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Yellow Cedar wood, Acrylic paint
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- Additional Information
- Artist Bio
Yellow Cedar wood, Acrylic paint
|Dimensions||22.5 x 22.5 x 1.5"|
|Nation||Coast Salish (Squamish) Nation|
Coast Salish (Squamish) Nation
Jim Charlie was born September 10th, 1967 on the Capilano Reserve in North Vancouver, British Columbia, Canada. He is a member of the Squamish Nation of the Coast Salish peoples. Squamish territory encompasses much of Greater Vancouver inluding North and West Vancouver, Howe Sound and lands and rivers all the way up to Whistler, BC.
Jim comes from a long line of artists; therefore, it was only natural that he began to carve at a young age.
Jim is the grandson of Dominique Charlie, who passed on some years ago. He was a highly-regarded carver during his time. He educated Jim on the many stories and legends common to the Salish people and inspired him throughout his years of carving.
Jim studied under Phil Janze, a well established Gitksan artist, in order to become more proficient in achieving greater depth and a different perspective of style.
Jim has been influenced by many well known artists and strives to achieve the utmost quality in his work. He is a versatile artist who enjoys depicting a variety of legends. His style is refined, uncomplicated, and dimensional with a northern influence.
Jim is one of many Northwest Coast Native artists who are working to uphold their cultural traditions through their artwork and craft.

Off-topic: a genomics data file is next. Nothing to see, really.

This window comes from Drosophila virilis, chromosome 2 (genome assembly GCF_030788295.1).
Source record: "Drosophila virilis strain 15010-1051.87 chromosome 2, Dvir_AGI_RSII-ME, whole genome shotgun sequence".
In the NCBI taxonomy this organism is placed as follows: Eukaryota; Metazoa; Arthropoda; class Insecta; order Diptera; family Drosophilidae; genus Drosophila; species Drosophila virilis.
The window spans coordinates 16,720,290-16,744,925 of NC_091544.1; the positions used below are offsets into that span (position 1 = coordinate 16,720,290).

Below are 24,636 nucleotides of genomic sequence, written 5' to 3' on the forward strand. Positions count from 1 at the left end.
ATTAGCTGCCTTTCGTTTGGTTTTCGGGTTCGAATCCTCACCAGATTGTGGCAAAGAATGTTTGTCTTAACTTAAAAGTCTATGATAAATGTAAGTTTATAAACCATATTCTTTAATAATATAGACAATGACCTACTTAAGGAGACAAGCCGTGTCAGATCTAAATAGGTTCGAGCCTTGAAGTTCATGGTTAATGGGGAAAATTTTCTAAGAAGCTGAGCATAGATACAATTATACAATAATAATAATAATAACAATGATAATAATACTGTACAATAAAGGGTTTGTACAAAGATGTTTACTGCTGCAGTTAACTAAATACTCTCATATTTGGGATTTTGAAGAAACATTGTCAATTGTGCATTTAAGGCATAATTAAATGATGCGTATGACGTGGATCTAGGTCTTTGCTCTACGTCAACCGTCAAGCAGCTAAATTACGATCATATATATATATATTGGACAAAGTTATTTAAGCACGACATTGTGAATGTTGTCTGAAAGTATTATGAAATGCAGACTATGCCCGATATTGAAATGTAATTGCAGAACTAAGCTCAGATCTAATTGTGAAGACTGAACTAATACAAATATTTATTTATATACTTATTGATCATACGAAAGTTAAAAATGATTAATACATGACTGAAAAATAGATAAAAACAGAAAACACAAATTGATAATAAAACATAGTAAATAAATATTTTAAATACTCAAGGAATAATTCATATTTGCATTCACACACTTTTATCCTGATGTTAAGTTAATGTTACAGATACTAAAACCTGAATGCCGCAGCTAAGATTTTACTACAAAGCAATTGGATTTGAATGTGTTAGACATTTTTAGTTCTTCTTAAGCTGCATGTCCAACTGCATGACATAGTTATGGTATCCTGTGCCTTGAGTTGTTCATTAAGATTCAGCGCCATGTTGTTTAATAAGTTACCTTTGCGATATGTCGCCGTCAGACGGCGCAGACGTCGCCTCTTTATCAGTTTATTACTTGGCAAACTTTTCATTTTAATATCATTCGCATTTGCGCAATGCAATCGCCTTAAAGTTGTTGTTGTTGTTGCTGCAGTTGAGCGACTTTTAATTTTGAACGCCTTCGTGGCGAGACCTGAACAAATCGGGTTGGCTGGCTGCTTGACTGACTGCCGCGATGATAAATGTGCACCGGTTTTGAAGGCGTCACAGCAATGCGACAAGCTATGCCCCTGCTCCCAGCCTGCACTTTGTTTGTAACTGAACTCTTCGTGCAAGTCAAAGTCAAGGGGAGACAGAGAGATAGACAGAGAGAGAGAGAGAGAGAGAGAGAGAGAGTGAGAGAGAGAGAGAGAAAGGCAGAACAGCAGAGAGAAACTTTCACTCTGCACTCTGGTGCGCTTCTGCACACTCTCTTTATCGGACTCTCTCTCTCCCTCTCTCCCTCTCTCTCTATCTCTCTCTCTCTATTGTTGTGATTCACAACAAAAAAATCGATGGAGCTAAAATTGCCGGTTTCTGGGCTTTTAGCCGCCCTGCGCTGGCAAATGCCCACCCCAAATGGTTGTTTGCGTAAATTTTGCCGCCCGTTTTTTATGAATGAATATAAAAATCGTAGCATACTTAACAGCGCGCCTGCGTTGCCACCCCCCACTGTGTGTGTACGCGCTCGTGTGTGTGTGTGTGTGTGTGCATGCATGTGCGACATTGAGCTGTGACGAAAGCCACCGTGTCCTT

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Bone, Abalone shell, Cedar bark, Woven Leather cord
Commonly used by a Shaman, soul catchers were used to cleanse human souls and spirits. If a person was sick, or perhaps possessed by a demon spirit, the soul catcher was used to coerce the evil spirit out of the body. The open ends were caped with cedar bark to hold the soul until it was cleansed and brought back from the spirit world. The healed soul of the recipient was then returned to the body by the Shaman by blowing through the soul catcher and into to the patient’s mouth.
The shape of the soul catcher is typically cut from animal bone in such a way that the ends are flared outward and the surface is carved with figures associated with the Shaman’s spirit guides. Spirit guides accompany the human spirit or soul on its transformative journey between worlds. The ends of the Soul Catcher were sealed to contain these spirits. They also protect the boundaries between the physical and spiritual world, keeping those involved in the healing ceremony safe from evil minded spirits and beings. The symmetrical arrangement of the figures essentially defines objects of this type and the figures tend to more sculptural in appearance.
Soul catchers are extremely powerful and respected healing instruments; because of this, they were often housed in special bentwood boxes to keep them safe.
Soul Catcher: 1.5 x 9.25 x 1.5″
Including Stand: 2.75 x 9.25 x 3″
Birch wood, Abalone, Ivory
For more details on shipping Ivory outside of Canada, please click here and then click open the Shipping section and scroll down to read more on Shipping Restrictions.
A frontlet is a forehead mask attached to a woven headpiece. It is worn by chiefs and high-ranking individuals as a display of crests and status. Frontlets are often decorated with materials that are symbols of wealth and power: abalone shell, operculum shell, sea lion whiskers, feathers and/or ermine pelts.
The intelligent Eagle symbolizes status, power, peace and friendship.